Welcome Guest! The IOSH forums are a free resource to both members and non-members. Login or register to use them

Postings made by forum users are personal opinions. IOSH is not responsible for the content or accuracy of any of the information contained in forum postings. Please carefully consider any advice you receive.

Notification

Icon
Error

Options
Go to last post Go to first unread
ttxela  
#1 Posted : 07 March 2019 14:10:55(UTC)
Rank: Forum user
ttxela

I'm having some discussions here about the adequacy of our H&S Policy document and someone has pointed to the HSE's example on their website. http://www.hse.gov.uk/toolbox/managing/writing.htm

Given this example is for an alarm installation company with 22 employees, including office staff, mobile engineers and sales force but simply consists of what looks to amount to a 3 column 5 row table on half a side of A4 I'm wondering if perhaps I am over egging the pudding in expecting a somewhat detailed document.

The textbook I used for my NGC all those years ago devoted a substantial chapter to the preparation of a policy organisations I have worked for of a similar size C.30 employees always had a multiple page document giving rather more detail on responsibilities and arrangements.

So my question is; how many people would be happy with the HSE's policy example if they were responsible for H&S at the example organisation?

Waz  
#2 Posted : 08 March 2019 11:38:37(UTC)
Rank: Forum user
Waz

Remember from your GC (all those years ago) that a policy consists of a number of elements:

1.  General Policy Statement of Intent (many refer to this as a policy), but it is the legal aspect that needs to be on display;

2.  Roles & Responsibilities of all parties, from the Managing Director to Fire Wardens across the building in terms of H&S; and

3.  The Arrangements - what you are going to do, and how you do it.

Three individual elements of What, Who and How.  Together that is a H&S Policy, remembering the General Statement is as it states, a 'statement'.

This would go much further than your 1 page of A4 landscape or portrait for that matter.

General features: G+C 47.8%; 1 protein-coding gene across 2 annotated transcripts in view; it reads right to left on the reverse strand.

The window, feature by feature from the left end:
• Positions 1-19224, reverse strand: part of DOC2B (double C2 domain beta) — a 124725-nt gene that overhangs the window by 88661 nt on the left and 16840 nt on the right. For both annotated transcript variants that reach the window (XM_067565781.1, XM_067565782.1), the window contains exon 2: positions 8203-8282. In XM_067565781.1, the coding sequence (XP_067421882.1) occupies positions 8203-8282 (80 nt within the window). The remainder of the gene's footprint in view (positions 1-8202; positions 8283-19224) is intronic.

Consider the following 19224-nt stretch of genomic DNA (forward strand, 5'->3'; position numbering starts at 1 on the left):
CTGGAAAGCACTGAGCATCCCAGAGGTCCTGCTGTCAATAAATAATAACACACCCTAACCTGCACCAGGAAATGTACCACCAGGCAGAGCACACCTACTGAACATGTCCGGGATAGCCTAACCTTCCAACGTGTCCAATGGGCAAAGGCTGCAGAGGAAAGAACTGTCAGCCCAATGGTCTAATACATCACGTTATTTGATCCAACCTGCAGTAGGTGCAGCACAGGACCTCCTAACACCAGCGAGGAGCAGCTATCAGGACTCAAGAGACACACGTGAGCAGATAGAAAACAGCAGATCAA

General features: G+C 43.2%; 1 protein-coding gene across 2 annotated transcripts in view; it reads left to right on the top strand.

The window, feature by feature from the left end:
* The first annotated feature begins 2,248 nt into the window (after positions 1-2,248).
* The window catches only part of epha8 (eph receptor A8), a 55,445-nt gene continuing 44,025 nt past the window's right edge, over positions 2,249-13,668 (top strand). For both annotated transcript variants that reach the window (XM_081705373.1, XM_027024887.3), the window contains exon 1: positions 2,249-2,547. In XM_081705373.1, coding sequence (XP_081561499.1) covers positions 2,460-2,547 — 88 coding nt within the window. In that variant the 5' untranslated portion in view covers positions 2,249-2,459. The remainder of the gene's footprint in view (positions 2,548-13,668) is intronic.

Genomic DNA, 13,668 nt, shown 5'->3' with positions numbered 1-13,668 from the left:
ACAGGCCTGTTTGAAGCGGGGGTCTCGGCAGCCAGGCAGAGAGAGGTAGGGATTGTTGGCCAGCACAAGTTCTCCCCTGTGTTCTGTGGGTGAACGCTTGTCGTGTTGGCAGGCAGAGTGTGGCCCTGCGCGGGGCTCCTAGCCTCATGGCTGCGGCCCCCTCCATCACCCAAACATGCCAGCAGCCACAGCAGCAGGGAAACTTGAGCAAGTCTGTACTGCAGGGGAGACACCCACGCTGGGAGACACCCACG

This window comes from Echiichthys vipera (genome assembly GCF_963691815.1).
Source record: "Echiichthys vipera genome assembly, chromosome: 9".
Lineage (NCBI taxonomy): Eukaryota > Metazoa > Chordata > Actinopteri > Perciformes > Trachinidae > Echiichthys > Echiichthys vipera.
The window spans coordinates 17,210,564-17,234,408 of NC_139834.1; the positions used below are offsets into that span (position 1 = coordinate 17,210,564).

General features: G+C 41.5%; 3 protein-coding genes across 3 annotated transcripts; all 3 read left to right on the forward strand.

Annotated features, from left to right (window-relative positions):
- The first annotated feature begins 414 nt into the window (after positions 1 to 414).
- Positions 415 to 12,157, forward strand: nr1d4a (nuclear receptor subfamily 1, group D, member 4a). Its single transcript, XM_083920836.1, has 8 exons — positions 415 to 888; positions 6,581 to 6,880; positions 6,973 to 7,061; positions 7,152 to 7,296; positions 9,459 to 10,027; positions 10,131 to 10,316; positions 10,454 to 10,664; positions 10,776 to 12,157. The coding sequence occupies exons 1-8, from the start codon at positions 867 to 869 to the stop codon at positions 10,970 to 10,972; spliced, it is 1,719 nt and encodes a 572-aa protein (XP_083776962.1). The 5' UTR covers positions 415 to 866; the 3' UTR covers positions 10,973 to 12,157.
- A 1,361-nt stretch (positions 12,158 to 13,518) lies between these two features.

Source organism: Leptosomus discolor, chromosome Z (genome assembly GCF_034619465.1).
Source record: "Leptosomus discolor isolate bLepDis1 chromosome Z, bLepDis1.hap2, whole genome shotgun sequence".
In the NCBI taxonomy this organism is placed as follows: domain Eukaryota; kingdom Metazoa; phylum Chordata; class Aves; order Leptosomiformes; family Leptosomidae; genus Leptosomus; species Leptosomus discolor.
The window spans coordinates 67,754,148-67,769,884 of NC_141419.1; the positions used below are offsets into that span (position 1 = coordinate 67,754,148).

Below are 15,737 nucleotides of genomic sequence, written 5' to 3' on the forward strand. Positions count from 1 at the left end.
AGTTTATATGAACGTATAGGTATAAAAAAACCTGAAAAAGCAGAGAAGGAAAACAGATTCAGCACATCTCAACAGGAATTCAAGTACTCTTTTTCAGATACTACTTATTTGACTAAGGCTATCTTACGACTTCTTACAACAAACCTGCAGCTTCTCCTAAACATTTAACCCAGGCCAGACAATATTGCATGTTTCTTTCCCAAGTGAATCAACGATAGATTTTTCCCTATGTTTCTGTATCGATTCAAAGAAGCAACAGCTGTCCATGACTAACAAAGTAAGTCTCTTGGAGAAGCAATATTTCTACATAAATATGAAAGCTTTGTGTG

Waz

Edited by user 08 March 2019 11:39:23(UTC)  | Reason: Spelling, Grammar

ttxela  
#3 Posted : 08 March 2019 12:10:11(UTC)
Rank: Forum user
ttxela

Originally Posted by: Waz Go to Quoted Post

This would go much further than your 1 page of A4 landscape or portrait for that matter.

Waz

Indeed, and our policy for 30 employees or so runs into multiple pages. However the HSE example on the link in my first post purports to cover all this (Policy Statement, Responsibilities & arrangements) in a half page table for a 22 employee business of a type that whilst not massively complex must certainly have a fair bit to deal with H&S wise.

I'm guessing from your answer that you would not be happy with the example policy if responsible for the example company?

If so my question still stands, how many of us would be, and if not are we over egging it?

Edited by user 08 March 2019 12:11:02(UTC)  | Reason: Dodgy puntuation

CptBeaky  
#4 Posted : 08 March 2019 12:20:07(UTC)
Rank: Forum user
CptBeaky

I would not be happy with that policy. I feel it misses out on so many key areas.

The policy I created (with some external help) for my employers has a front page "General Statement" and then several pages giving on overview of the the who and how across each areas of concern (fire, plant and equipment, first aid, COSHH etc.) Once created it is very simple to review and update responsibilities and procedures.